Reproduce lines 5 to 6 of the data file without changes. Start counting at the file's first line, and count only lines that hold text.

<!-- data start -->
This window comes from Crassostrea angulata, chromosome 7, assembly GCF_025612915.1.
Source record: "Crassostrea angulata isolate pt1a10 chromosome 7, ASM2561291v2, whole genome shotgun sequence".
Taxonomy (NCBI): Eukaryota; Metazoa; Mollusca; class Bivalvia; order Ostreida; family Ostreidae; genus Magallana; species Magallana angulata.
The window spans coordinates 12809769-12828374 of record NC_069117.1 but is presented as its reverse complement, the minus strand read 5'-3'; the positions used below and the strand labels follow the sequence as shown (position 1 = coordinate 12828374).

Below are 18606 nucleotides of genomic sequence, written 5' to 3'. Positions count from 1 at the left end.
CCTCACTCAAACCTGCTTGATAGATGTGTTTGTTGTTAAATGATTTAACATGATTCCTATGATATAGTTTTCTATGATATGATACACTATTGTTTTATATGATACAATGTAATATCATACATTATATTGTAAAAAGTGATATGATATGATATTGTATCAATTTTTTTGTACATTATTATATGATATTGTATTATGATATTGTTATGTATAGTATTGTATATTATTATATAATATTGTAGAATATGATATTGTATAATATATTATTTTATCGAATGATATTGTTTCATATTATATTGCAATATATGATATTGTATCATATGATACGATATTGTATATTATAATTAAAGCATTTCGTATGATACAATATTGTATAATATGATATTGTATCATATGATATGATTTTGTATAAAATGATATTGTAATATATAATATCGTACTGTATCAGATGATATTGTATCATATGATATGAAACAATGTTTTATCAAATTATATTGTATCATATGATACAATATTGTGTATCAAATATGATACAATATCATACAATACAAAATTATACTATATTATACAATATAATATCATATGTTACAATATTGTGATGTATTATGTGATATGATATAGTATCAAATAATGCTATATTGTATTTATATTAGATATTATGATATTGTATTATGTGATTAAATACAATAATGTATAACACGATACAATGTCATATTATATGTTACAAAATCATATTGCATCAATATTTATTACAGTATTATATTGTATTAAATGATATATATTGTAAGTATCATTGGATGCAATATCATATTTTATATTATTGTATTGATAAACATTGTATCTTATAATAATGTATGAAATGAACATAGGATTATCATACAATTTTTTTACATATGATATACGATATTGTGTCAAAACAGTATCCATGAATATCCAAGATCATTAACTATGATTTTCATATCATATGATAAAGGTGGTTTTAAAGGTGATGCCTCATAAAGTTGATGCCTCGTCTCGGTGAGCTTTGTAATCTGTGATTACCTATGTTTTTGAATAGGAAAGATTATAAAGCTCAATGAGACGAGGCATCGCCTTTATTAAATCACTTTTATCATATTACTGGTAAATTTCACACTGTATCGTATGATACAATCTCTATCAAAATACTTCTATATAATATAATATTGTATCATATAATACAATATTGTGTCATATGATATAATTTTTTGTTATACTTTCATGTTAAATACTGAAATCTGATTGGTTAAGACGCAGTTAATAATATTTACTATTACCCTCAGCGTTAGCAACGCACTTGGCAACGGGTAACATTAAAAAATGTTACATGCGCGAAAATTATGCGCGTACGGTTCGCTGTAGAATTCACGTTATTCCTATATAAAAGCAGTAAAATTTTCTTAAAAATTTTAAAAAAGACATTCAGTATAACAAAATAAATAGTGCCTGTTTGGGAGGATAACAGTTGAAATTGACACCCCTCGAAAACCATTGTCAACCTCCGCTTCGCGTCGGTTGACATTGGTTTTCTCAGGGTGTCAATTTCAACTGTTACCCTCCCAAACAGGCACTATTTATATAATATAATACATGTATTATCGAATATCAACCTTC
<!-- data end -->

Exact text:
Below are 18606 nucleotides of genomic sequence, written 5' to 3'. Positions count from 1 at the left end.
CCTCACTCAAACCTGCTTGATAGATGTGTTTGTTGTTAAATGATTTAACATGATTCCTATGATATAGTTTTCTATGATATGATACACTATTGTTTTATATGATACAATGTAATATCATACATTATATTGTAAAAAGTGATATGATATGATATTGTATCAATTTTTTTGTACATTATTATATGATATTGTATTATGATATTGTTATGTATAGTATTGTATATTATTATATAATATTGTAGAATATGATATTGTATAATATATTATTTTATCGAATGATATTGTTTCATATTATATTGCAATATATGATATTGTATCATATGATACGATATTGTATATTATAATTAAAGCATTTCGTATGATACAATATTGTATAATATGATATTGTATCATATGATATGATTTTGTATAAAATGATATTGTAATATATAATATCGTACTGTATCAGATGATATTGTATCATATGATATGAAACAATGTTTTATCAAATTATATTGTATCATATGATACAATATTGTGTATCAAATATGATACAATATCATACAATACAAAATTATACTATATTATACAATATAATATCATATGTTACAATATTGTGATGTATTATGTGATATGATATAGTATCAAATAATGCTATATTGTATTTATATTAGATATTATGATATTGTATTATGTGATTAAATACAATAATGTATAACACGATACAATGTCATATTATATGTTACAAAATCATATTGCATCAATATTTATTACAGTATTATATTGTATTAAATGATATATATTGTAAGTATCATTGGATGCAATATCATATTTTATATTATTGTATTGATAAACATTGTATCTTATAATAATGTATGAAATGAACATAGGATTATCATACAATTTTTTTACATATGATATACGATATTGTGTCAAAACAGTATCCATGAATATCCAAGATCATTAACTATGATTTTCATATCATATGATAAAGGTGGTTTTAAAGGTGATGCCTCATAAAGTTGATGCCTCGTCTCGGTGAGCTTTGTAATCTGTGATTACCTATGTTTTTGAATAGGAAAGATTATAAAGCTCAATGAGACGAGGCATCGCCTTTATTAAATCACTTTTATCATATTACTGGTAAATTTCACACTGTATCGTATGATACAATCTCTATCAAAATACTTCTATATAATATAATATTGTATCATATAATACAATATTGTGTCATATGATATAATTTTTTGTTATACTTTCATGTTAAATACTGAAATCTGATTGGTTAAGACGCAGTTAATAATATTTACTATTACCCTCAGCGTTAGCAACGCACTTGGCAACGGGTAACATTAAAAAATGTTACATGCGCGAAAATTATGCGCGTACGGTTCGCTGTAGAATTCACGTTATTCCTATATAAAAGCAGTAAAATTTTCTTAAAAATTTTAAAAAAGACATTCAGTATAACAAAATAAATAGTGCCTGTTTGGGAGGATAACAGTTGAAATTGACACCCCTCGAAAACCATTGTCAACCTCCGCTTCGCGTCGGTTGACATTGGTTTTCTCAGGGTGTCAATTTCAACTGTTACCCTCCCAAACAGGCACTATTTATATAATATAATACATGTATTATCGAATATCAACCTTC